Tag Archives: vernacular headstones

Pinehurst and San Sebastian Cemeteries-Saint Augustine, Florida

San Sebastian and Pinehurst Cemeteries are located in West St. Augustine on Pearl Street. The two cemeteries are next to each other and are stated to be among the oldest Black cemeteries in the state of Florida. There is conflicting information on whether the cemeteries began before or after the Civil War.

The cemeteries contain a mixture of commercial and vernacular headstones, along with military ones. Additionally, there are mementos left on many graves. Everything from conch shells to dolls is scattered throughout.

Mr. James Jones Remembrance of his daughter Elizabith. Aslapp.
Edwin Mansell (1947-1999). This is one of the newer vernacular headstones I’ve seen. It uses tile which is a common material in handmade markers.
I do not know what this stands for.
Bessie R. James, 1883-1913
Lewis Mickell, 1872-1915
Elisah Felds, 1887-1905
The name is hard to read, but the Masonic symbol is still visible.
Ellen Simmons, d. 1910. This marker resembles an Angel.
One of the many concrete crosses in the cemetery.
Victorian grave markers heavily influence this marker.

There is no truth that carved chains on a headstone mean someone is born into slavery. Most chains represent the fraternal organization Fraternal Order of the Independent Order of the Odd Fellows. They are frequently joined with the letters “ F L T,” which stands for “Friendship, Love, Truth.”

I read several journal articles about the documentation of slave and Black cemeteries, and there was no mention that markers with chains meant someone was born into slavery. What is consistently mentioned are broken dish ware, clocks, shells, and different plants.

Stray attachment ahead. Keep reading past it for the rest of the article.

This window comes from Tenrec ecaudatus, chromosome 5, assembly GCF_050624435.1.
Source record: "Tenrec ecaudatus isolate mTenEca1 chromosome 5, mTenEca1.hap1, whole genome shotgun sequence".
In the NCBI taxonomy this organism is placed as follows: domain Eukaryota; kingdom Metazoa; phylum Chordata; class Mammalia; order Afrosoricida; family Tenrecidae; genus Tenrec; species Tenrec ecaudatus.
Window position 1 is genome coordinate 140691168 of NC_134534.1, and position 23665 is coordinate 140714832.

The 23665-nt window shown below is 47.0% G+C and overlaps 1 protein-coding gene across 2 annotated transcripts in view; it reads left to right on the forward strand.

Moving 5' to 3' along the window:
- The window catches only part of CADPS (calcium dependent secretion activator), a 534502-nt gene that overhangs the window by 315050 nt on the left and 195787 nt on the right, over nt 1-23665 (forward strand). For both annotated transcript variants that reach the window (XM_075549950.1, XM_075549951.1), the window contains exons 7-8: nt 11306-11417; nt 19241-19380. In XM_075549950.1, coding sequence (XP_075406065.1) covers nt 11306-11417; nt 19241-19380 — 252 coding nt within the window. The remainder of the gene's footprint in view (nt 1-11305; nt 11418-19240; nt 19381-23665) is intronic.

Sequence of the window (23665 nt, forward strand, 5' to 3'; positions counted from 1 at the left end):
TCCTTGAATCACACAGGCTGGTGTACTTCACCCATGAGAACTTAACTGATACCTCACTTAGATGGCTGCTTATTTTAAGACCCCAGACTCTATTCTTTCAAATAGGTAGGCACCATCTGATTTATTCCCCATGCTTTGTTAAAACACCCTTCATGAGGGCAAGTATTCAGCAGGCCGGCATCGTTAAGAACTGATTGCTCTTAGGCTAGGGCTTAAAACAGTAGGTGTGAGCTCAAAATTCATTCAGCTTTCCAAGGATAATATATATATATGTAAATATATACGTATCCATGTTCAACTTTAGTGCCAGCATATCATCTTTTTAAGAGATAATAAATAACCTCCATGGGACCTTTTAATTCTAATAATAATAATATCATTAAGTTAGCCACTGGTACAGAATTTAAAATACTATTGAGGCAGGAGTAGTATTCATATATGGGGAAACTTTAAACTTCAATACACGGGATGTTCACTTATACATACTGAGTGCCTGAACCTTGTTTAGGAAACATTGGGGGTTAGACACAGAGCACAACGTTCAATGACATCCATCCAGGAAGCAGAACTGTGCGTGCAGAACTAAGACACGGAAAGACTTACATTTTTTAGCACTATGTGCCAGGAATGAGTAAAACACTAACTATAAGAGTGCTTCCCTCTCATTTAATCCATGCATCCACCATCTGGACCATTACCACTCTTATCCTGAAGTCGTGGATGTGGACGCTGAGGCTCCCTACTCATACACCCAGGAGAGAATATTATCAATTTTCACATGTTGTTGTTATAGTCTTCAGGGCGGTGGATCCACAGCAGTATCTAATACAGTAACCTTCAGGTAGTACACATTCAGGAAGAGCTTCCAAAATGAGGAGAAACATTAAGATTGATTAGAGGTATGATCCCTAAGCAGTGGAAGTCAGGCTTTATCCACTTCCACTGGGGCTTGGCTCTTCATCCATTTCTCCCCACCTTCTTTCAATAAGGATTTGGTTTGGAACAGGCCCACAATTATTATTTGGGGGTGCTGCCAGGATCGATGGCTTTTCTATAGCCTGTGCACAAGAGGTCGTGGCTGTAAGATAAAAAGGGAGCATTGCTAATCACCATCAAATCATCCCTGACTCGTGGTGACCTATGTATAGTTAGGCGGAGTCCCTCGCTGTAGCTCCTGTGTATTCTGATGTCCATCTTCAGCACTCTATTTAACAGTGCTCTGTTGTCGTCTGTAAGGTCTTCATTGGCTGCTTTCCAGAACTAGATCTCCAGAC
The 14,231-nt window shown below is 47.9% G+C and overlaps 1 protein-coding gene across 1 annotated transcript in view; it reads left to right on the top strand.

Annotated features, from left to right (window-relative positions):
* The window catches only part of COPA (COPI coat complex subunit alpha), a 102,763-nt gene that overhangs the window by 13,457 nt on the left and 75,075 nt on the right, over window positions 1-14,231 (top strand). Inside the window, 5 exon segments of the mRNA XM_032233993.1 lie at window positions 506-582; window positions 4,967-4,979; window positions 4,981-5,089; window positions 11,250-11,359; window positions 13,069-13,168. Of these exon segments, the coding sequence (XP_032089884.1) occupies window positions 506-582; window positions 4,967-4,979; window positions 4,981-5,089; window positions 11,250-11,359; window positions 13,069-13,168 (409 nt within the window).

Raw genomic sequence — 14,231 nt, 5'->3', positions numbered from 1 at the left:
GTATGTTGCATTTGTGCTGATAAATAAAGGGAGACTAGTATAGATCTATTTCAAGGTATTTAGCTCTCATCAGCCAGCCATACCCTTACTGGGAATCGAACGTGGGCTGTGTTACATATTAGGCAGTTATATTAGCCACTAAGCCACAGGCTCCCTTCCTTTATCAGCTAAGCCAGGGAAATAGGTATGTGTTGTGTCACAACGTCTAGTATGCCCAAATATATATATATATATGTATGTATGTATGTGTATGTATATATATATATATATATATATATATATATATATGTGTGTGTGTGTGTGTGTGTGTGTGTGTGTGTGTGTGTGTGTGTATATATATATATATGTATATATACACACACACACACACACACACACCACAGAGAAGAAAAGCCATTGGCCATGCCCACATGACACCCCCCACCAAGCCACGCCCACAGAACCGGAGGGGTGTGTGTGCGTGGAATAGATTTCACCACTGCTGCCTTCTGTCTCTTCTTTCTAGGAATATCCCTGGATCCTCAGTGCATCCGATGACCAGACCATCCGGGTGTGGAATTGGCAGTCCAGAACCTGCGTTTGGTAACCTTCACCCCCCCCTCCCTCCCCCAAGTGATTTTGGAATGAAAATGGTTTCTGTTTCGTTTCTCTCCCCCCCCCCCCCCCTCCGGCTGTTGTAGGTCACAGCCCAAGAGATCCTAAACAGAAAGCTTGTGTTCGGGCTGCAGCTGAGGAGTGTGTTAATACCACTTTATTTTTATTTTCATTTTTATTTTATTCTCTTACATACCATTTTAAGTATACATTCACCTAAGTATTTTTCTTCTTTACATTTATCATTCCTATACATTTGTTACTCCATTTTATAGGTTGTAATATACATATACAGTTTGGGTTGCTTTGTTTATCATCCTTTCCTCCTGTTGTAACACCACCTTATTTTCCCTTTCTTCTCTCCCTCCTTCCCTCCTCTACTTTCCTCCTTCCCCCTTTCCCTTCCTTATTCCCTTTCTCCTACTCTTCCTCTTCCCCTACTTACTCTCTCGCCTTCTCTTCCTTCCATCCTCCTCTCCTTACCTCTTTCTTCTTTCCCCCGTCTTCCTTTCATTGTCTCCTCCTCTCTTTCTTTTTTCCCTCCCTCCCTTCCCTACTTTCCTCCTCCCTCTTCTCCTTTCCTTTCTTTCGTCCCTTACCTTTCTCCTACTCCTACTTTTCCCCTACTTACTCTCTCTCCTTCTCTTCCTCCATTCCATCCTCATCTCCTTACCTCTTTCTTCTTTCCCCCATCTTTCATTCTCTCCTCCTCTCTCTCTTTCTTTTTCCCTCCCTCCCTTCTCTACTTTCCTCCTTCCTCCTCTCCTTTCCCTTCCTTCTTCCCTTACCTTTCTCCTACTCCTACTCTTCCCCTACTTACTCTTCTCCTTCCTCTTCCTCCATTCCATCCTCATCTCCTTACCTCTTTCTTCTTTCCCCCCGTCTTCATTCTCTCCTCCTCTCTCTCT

A circle of chains, broken or unbroken, can represent death or hope respectively.

Willie Whitted, 1879-1917. This is one of several Odd Fellows markers in the cemeteries. This person was born after the end of slavery.

This cemetery shared two borders with the all-white cemetery, Evergreen Cemetery.

Memorial Cemetery-Jacksonville, Florida

Established by a Leo Benedict, a local businessman, in 1909, Memorial Cemetery is one of several Black cemeteries on Moncrief Road in Jacksonville, Florida. By 1911, the cemetery was run by the Memorial Cemetery Association.

Vernacular marker

The association utilized the Afro-American Life Insurance Company to manage the day to day operations of the cemetery. Abraham Lincoln Lewis served as the president of the company. When it disbanded, the Lewis family continued to manage the cemetery. They managed it until the 1980s when the family turned to a non-profit to run the cemetery. It disbanded and now the city of Jacksonville runs it.

Alice Anderson, 1876-1930, G. U. O. Of O. F. is the abbreviation for Grand United Order of Odd Fellows. Alice was a Most Worthy Grand Superior for the Household of Ruth.
Back of Alice Anderson’s marker

Mt. Zion Baptist Church-LaGrange, Georgia

The congregation was founded in 1868 by freedmen and women of Troup County, Georgia. Initially, they met under a bush arbor. The church was built in 1906. An active church, baptisms were held in the nearby creek until recently, according to this article in the LaGrange Daily News.

I believe the wooden structure is a school since the history of the church states their first church building was built at the turn of the century. It also resembles the many one room schoolhouses that dot Georgia’s landscape.

The cemetery contains a mixture of prefabricated and handmade markers. It also includes at least two Eldren Bailey markers.